With the crucial Uttar Pradesh elections close at hand, the Centre has included a quota for other backward classes in the ‘All India Quota’ (AIQ) for State medical colleges. Simply explained, the AIQ allows for a student in one State to enrol in medical college in another State. It accounts for 15 per cent of the total UG seats and 50 per cent of the PG seats. The rest of the seats are meant for the domiciles. In 2007, a SC/ST quota of 22.5 per cent was introduced for AIQ in medical colleges. Now, this has been extended to OBCs (27 per cent) and economically weaker sections (10 per cent). The Centre seems to be have been legally bound to do this, having extended its OBC/EWS quotas to all public institutions. The Madras High Court last year made observations in this regard. However, it has also become a familiar trope to announce quotas when elections are round the corner. Prior to the West Bengal elections, both the BJP and Trinamool Congress promised OBC status to Mahisyas, Tamulas, Sahas and Tilis. In UP, 40-50 per cent of the population is considered as OBC, an omnibus category within which some communities are more backward than the others. This heterogeneity also reveals that a blanket quota for all OBCs is not fair, as some communities can be rightfully considered as ‘creamy layer’ within this group. Therefore, it is time to take a hard look at reservations, going beyond caste as a metric of backwardness.
Reservations only conceal a broader policy failure, of the supply of education falling short of demand. India has one doctor for 1,456 people, which falls short of the WHO norm of 1:1,000. According to the Health Ministry, India has over 84,600 MBBS seats and over 54,200 PG seats, with 558 medical colleges, of which nearly half are privately run. The OBC quota within AIQ is expected to open up 1,500 MBBS seats and 2,500 PG seats, while the EWS quota will make available 550 MBBS seats and 1,000 PG seats. However, in the case of medical education, there are serious concerns over quality as well. The competence of the graduates being churned out literally assumes critical importance in an area such as medicine. It is all the more necessary that representation and competence go hand in hand in this sector. Calls to dilute the quality of the NEET exam need to be seen in this context. A higher investment in education (according to Economic Survey 2020-21, central and State spending on education as a proportion of GDP increased from 2.8 per cent in 2014-15 to 3.5 per cent in recent years) will take care of both quality and quantity concerns. It will reduce the role of caste-based quotas and the politics of patronage that thrives on it.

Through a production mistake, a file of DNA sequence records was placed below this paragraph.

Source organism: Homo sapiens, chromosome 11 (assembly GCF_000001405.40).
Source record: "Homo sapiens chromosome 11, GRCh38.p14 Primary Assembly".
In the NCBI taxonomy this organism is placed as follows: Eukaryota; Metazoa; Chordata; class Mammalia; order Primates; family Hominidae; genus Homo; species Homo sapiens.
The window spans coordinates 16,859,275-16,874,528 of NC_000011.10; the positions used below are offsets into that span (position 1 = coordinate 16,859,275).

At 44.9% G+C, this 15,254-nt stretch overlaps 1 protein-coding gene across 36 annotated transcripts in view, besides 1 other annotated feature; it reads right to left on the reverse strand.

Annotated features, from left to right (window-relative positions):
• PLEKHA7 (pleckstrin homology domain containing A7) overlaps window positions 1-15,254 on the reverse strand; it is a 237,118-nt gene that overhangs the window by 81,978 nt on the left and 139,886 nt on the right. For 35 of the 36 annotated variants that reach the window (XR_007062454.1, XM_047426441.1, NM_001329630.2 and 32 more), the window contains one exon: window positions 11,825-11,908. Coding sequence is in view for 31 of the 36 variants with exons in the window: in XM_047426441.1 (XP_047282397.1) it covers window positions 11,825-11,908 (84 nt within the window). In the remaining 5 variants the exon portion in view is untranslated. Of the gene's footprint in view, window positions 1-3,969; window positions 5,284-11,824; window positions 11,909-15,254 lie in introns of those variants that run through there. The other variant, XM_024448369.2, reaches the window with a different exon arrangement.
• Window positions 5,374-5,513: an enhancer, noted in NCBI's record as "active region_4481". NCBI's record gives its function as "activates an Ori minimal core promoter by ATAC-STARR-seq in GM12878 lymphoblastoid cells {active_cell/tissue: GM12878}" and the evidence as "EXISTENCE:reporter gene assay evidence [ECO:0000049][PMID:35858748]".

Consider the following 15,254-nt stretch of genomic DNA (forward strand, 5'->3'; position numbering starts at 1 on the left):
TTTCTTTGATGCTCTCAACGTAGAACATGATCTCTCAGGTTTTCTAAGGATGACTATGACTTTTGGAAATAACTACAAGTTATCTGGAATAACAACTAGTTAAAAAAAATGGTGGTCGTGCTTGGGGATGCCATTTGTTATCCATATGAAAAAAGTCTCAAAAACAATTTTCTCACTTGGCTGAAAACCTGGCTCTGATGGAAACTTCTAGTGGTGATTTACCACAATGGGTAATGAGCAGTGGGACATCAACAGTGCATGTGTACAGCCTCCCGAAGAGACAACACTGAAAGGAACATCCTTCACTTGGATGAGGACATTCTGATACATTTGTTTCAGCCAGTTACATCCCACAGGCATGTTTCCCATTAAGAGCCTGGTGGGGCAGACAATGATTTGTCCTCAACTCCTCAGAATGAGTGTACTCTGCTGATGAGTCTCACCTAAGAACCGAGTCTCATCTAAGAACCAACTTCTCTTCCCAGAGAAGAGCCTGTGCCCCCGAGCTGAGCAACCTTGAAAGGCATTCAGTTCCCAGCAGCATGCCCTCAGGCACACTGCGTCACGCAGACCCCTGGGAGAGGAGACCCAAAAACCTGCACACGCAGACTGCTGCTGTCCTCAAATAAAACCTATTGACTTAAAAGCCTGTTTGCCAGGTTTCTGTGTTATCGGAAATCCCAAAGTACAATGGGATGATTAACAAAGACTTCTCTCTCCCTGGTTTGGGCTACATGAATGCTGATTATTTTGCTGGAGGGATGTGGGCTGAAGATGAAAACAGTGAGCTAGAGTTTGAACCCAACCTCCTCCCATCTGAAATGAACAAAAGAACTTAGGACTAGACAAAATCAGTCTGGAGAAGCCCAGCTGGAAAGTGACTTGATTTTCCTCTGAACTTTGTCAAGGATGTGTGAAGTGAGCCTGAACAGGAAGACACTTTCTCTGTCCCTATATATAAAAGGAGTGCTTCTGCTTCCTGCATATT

Till this ideal is realised, however, it is important to adopt a multiple-indicators approach in allocating admissions: consider income level, gender, rural-urban differential and regional backwardness in addition to caste. Such parameters for affirmative action can ensure that the deserving are not left out and the less deserving included, amidst sound and din of vote bank politics.
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